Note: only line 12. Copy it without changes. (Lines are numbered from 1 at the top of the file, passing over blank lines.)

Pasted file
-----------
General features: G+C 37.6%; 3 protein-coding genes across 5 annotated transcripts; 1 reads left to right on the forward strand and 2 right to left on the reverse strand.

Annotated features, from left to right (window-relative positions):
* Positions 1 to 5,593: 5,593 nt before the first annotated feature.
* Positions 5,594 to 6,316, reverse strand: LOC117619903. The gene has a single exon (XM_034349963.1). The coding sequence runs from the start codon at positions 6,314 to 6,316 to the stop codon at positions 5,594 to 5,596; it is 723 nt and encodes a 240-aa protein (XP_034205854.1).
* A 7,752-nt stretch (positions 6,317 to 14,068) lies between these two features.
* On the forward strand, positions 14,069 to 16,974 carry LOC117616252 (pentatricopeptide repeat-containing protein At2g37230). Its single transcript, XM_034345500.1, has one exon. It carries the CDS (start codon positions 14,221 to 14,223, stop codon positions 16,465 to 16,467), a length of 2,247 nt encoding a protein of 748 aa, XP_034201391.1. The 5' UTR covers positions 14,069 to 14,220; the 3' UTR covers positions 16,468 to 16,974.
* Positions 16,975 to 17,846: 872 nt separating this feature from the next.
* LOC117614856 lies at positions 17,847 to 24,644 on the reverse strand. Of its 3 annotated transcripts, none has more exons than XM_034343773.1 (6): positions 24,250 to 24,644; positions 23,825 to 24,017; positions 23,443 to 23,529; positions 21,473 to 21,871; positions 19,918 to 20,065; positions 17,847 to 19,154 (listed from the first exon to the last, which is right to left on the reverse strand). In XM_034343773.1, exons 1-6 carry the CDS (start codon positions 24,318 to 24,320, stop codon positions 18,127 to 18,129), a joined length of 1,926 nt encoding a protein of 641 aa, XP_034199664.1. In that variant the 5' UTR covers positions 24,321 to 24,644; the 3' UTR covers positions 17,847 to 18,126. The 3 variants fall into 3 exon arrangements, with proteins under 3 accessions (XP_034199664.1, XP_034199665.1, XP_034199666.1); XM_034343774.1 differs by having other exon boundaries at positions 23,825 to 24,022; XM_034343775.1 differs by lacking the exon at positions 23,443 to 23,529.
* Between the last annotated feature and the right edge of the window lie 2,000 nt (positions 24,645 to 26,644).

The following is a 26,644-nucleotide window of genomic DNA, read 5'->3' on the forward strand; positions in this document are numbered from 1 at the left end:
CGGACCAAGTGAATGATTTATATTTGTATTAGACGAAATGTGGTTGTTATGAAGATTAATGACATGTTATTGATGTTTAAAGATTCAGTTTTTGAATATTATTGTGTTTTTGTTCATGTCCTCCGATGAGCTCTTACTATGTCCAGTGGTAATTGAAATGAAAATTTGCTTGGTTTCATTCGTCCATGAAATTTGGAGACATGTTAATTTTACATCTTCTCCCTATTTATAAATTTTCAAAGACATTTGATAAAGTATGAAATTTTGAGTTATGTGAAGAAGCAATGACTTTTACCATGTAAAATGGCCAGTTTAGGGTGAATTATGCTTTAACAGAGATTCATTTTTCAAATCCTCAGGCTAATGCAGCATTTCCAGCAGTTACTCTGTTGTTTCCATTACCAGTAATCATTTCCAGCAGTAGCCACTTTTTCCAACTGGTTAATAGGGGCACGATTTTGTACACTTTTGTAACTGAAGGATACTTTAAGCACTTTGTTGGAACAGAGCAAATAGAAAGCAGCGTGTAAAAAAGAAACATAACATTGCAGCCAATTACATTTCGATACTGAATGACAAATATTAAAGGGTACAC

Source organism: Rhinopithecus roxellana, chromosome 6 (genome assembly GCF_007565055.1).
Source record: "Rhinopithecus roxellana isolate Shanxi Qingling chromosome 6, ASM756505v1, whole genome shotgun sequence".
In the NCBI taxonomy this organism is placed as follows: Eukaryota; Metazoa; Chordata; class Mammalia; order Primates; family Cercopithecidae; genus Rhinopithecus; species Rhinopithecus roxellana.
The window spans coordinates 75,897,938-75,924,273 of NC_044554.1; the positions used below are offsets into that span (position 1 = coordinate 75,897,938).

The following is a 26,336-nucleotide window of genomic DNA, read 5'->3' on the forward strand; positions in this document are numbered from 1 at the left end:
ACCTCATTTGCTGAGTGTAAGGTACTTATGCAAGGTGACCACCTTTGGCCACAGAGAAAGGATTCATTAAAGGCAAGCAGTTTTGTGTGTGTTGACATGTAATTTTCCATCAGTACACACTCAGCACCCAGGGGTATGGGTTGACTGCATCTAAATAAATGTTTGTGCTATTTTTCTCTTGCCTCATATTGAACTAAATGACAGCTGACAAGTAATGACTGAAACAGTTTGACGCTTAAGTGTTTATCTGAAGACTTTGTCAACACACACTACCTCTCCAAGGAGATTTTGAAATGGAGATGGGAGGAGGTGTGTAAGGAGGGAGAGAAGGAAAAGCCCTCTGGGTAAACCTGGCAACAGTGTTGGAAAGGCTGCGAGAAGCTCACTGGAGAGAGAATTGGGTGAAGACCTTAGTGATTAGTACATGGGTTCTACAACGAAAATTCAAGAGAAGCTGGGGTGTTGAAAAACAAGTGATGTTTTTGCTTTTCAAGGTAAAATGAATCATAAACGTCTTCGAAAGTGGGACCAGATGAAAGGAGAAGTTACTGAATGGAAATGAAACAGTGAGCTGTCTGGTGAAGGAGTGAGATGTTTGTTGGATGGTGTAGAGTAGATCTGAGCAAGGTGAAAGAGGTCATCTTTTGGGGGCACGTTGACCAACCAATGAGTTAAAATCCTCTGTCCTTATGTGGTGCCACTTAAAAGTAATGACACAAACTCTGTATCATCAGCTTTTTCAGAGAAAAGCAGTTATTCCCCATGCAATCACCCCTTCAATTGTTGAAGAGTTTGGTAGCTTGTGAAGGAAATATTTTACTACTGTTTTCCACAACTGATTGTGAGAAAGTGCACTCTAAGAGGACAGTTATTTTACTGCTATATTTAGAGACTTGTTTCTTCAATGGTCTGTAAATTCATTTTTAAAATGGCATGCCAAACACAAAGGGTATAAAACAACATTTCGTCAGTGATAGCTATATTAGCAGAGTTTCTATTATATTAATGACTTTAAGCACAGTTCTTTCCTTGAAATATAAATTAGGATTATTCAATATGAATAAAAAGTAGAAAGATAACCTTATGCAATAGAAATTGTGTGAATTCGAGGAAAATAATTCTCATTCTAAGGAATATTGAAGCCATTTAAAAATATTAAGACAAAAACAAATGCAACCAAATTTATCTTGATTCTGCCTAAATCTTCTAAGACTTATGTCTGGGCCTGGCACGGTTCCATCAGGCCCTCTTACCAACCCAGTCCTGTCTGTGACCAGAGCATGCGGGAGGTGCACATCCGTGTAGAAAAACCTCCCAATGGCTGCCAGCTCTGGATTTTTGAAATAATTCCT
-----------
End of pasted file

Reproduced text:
Source organism: Rhinopithecus roxellana, chromosome 6 (genome assembly GCF_007565055.1).